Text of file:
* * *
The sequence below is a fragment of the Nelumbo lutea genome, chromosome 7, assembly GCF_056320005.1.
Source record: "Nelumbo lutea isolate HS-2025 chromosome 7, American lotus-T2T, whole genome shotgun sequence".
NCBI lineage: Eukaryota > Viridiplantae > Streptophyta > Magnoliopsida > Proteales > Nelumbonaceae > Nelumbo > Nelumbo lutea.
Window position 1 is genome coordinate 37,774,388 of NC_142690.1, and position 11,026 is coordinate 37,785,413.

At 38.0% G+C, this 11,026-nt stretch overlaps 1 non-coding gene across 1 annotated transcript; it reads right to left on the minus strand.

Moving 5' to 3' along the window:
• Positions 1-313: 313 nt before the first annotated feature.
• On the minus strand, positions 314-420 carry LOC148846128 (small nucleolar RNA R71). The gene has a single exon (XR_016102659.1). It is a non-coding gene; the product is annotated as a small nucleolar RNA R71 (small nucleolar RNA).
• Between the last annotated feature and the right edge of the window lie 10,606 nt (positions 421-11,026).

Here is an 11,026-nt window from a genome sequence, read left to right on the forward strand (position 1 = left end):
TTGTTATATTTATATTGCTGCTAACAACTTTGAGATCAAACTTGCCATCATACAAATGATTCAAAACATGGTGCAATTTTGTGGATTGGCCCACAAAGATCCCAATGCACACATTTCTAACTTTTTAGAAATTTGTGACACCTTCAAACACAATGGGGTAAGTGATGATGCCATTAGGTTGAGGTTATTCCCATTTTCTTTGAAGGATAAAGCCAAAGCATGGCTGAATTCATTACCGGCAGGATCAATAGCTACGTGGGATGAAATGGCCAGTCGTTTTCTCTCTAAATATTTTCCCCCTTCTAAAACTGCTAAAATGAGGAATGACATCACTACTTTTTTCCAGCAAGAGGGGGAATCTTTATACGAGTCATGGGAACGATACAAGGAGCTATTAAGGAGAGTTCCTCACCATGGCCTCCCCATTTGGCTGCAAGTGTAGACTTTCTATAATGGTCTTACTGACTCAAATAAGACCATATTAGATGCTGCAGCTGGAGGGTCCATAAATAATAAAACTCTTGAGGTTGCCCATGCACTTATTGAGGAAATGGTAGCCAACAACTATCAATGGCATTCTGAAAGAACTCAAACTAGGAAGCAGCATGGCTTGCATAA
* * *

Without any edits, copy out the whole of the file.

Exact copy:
The sequence below is a fragment of the Nelumbo lutea genome, chromosome 7, assembly GCF_056320005.1.
Source record: "Nelumbo lutea isolate HS-2025 chromosome 7, American lotus-T2T, whole genome shotgun sequence".
NCBI lineage: Eukaryota > Viridiplantae > Streptophyta > Magnoliopsida > Proteales > Nelumbonaceae > Nelumbo > Nelumbo lutea.
Window position 1 is genome coordinate 37,774,388 of NC_142690.1, and position 11,026 is coordinate 37,785,413.

At 38.0% G+C, this 11,026-nt stretch overlaps 1 non-coding gene across 1 annotated transcript; it reads right to left on the minus strand.

Moving 5' to 3' along the window:
• Positions 1-313: 313 nt before the first annotated feature.
• On the minus strand, positions 314-420 carry LOC148846128 (small nucleolar RNA R71). The gene has a single exon (XR_016102659.1). It is a non-coding gene; the product is annotated as a small nucleolar RNA R71 (small nucleolar RNA).
• Between the last annotated feature and the right edge of the window lie 10,606 nt (positions 421-11,026).

Here is an 11,026-nt window from a genome sequence, read left to right on the forward strand (position 1 = left end):
TTGTTATATTTATATTGCTGCTAACAACTTTGAGATCAAACTTGCCATCATACAAATGATTCAAAACATGGTGCAATTTTGTGGATTGGCCCACAAAGATCCCAATGCACACATTTCTAACTTTTTAGAAATTTGTGACACCTTCAAACACAATGGGGTAAGTGATGATGCCATTAGGTTGAGGTTATTCCCATTTTCTTTGAAGGATAAAGCCAAAGCATGGCTGAATTCATTACCGGCAGGATCAATAGCTACGTGGGATGAAATGGCCAGTCGTTTTCTCTCTAAATATTTTCCCCCTTCTAAAACTGCTAAAATGAGGAATGACATCACTACTTTTTTCCAGCAAGAGGGGGAATCTTTATACGAGTCATGGGAACGATACAAGGAGCTATTAAGGAGAGTTCCTCACCATGGCCTCCCCATTTGGCTGCAAGTGTAGACTTTCTATAATGGTCTTACTGACTCAAATAAGACCATATTAGATGCTGCAGCTGGAGGGTCCATAAATAATAAAACTCTTGAGGTTGCCCATGCACTTATTGAGGAAATGGTAGCCAACAACTATCAATGGCATTCTGAAAGAACTCAAACTAGGAAGCAGCATGGCTTGCATAA